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A Sure-Fire Recipe For Monitoring Disaster

In this post I’ll tell a story that will feel familiar to anyone who’s ever monitored MySQL. Here’s a recipe for a threshold-based alert that will go horribly wrong, beyond a shadow of a doubt.
  1. You install some package of plugins for monitoring MySQL’s replication status.
  2. One of the alerts is based on replication delay relative to the master. You can choose thresholds for warning and critical delays, just like all Nagios threshold-based checks.
  3. You feel sure that the delay behind the master is very important to monitor, so clearly you must choose not one, but two thresholds. What are the right numbers?
  4. You reason that the server ought to run with no delay in normal circumstances. But just to give it lots of room for an occasional abnormality, you set a warning at 1 minute, and a critical alert at 5 minutes. That seems too lax, but you’re afraid to set the tolerances any tighter.
What happens next? You deploy the checks and you don’t see any alerts. You leave work thinking that tomorrow you should probably tighten the thresholds. Because really, if your application is reading data that’s 5 seconds stale, something is wrong and someone’s got to do something about it. At 3am the nightly batch job kicks off and replication gets delayed by 18 minutes, catching back up at 4:30. You get paged. You learn something new: replication gets badly delayed every night. Who knew! And during the day? Replication delay never exceeds a second. How are you supposed to set a threshold in circumstances like this? You can’t. If you’re a competent Nagios admin, the best you can do is suppress the alert between 3 and 5am every day. Problem “solved.” There’s already a lot wrong with this scenario, but it gets worse. The business analytics team needs a batch job with intensive queries that runs every 5 minutes all day long, and it usually delays replication by 5 to 10 seconds for a quarter of a minute or so. Occasionally it spikes further, into the 30-second range or longer, and you get a warning message from Nagios, followed unhelpfully by an all-clear message. You try to optimize the queries, but they can’t be shortened. At first the alert doesn’t happen often, but then it’s happening twice a day, and then ten times a day. You open up the Nagios config and set the warning to 5 minutes and critical to 15 minutes. Some time later you have to increase this even further, because “rare” long delays aren’t rare anymore. At this point a sane person asks what use the Nagios check is, since it’s telling you about a non-problem you’re unable to solve. If you’re smart, you simply remove the useless alert on replication delay. But it isn’t about replication delay, it’s about thresholds in general. Anytime you configure an alert like the above, you’ve just picked a fight, and you’re on the losing team. I will talk about the reasons for this in my next post. By the way, the story from above? It’s not just a story, it really happened. I did that myself in 2007. Face, meet palm.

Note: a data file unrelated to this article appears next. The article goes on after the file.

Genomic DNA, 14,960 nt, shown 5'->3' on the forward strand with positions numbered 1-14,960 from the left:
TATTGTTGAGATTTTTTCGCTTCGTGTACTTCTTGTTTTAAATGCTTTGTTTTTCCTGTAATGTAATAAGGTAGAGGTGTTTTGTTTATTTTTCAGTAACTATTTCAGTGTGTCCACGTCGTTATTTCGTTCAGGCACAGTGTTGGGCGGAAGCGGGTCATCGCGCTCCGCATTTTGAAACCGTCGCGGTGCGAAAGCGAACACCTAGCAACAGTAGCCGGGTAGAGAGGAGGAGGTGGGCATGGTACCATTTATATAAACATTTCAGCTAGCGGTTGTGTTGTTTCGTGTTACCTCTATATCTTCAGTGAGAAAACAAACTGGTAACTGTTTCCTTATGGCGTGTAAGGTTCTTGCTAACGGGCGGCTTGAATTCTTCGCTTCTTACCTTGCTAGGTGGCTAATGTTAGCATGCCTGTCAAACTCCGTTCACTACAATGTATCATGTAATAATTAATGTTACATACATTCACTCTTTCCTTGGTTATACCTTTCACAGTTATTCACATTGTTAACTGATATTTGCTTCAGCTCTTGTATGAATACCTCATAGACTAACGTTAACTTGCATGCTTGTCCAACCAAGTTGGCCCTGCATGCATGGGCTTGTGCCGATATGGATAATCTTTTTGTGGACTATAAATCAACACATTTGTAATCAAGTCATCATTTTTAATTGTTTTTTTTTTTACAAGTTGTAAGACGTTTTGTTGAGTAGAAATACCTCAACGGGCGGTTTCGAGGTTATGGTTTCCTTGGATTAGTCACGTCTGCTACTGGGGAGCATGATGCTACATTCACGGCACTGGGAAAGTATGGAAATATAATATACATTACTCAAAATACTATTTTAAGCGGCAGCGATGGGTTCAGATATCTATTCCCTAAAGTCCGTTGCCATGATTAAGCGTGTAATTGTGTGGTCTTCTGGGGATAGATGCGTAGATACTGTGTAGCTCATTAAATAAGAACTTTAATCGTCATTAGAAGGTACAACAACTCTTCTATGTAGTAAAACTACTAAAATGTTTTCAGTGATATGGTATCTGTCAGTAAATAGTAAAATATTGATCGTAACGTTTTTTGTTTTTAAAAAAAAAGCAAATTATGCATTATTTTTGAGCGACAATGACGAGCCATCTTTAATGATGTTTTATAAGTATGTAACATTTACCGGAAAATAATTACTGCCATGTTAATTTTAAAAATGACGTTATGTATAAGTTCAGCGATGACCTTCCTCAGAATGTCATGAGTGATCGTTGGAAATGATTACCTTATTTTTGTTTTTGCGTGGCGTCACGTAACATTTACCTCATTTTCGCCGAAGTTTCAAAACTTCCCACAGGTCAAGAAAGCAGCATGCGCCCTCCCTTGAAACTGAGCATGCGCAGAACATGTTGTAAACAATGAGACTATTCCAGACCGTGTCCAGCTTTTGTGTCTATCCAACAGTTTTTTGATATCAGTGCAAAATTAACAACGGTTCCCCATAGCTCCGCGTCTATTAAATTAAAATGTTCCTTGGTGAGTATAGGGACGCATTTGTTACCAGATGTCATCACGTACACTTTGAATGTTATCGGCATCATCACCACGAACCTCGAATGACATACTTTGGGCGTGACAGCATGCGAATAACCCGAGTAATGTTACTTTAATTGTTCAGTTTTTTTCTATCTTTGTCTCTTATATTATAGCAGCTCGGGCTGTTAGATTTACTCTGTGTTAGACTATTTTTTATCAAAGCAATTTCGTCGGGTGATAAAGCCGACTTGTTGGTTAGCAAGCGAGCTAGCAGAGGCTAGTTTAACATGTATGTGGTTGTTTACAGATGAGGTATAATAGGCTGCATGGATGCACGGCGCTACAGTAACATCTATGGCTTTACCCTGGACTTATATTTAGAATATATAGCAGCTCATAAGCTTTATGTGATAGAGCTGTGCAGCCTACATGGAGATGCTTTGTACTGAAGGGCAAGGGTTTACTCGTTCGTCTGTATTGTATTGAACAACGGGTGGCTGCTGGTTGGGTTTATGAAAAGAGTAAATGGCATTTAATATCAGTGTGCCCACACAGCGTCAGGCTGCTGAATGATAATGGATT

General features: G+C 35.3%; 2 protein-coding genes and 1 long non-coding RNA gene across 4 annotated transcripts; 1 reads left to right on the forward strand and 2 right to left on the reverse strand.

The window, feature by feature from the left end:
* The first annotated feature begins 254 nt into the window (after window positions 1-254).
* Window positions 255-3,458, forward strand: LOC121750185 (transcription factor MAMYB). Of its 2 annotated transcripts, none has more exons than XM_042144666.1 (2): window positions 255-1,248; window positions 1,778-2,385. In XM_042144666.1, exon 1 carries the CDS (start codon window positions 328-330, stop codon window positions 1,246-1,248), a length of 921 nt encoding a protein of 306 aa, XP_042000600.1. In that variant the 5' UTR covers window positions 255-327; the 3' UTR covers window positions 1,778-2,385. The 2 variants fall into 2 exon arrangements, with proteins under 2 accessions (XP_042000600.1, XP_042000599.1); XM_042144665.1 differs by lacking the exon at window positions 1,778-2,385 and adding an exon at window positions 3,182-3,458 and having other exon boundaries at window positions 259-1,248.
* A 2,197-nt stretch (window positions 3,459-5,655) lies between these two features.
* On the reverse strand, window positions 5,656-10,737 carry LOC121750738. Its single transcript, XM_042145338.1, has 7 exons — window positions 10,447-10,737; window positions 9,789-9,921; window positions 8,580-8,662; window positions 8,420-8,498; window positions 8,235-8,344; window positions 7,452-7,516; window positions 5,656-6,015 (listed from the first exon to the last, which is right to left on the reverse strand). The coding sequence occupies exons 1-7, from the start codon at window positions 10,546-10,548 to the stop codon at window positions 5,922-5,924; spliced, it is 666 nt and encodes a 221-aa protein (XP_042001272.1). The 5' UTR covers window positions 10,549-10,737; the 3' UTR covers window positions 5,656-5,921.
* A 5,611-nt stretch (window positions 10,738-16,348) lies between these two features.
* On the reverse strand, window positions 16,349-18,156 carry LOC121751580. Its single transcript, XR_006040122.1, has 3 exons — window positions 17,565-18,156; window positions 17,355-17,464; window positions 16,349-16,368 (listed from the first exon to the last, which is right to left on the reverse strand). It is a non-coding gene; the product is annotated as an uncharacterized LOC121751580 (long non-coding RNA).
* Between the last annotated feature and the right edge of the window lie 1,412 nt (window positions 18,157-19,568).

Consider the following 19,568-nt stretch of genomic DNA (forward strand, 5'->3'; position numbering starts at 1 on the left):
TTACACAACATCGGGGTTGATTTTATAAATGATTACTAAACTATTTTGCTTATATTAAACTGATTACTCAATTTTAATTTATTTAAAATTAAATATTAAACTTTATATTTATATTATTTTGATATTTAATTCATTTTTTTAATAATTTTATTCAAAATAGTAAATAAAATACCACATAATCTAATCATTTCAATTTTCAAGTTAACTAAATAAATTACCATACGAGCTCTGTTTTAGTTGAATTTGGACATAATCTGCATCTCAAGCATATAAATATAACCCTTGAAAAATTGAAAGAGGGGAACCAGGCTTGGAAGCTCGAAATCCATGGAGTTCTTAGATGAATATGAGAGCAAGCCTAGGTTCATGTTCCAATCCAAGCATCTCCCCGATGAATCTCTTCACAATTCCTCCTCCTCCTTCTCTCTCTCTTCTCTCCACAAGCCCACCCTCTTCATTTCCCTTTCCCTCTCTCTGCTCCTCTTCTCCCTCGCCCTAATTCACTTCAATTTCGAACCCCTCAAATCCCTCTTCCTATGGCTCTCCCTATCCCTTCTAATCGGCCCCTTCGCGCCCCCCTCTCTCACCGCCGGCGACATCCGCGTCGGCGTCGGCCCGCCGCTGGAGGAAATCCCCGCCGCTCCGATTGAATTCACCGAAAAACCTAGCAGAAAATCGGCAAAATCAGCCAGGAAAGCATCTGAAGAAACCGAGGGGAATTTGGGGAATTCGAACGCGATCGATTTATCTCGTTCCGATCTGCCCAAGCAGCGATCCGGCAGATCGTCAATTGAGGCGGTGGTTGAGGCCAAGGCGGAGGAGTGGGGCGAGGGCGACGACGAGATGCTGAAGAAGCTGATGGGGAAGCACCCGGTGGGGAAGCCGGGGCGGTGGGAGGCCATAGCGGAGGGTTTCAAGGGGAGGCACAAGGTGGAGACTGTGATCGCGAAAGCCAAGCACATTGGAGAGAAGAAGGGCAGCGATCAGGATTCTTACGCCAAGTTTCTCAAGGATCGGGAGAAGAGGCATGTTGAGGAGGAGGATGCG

Baron Schwartz blog author
Baron Schwartz
Baron is a performance and scalability expert who participates in various database, open-source, and distributed systems communities. He has helped build and scale many large,…
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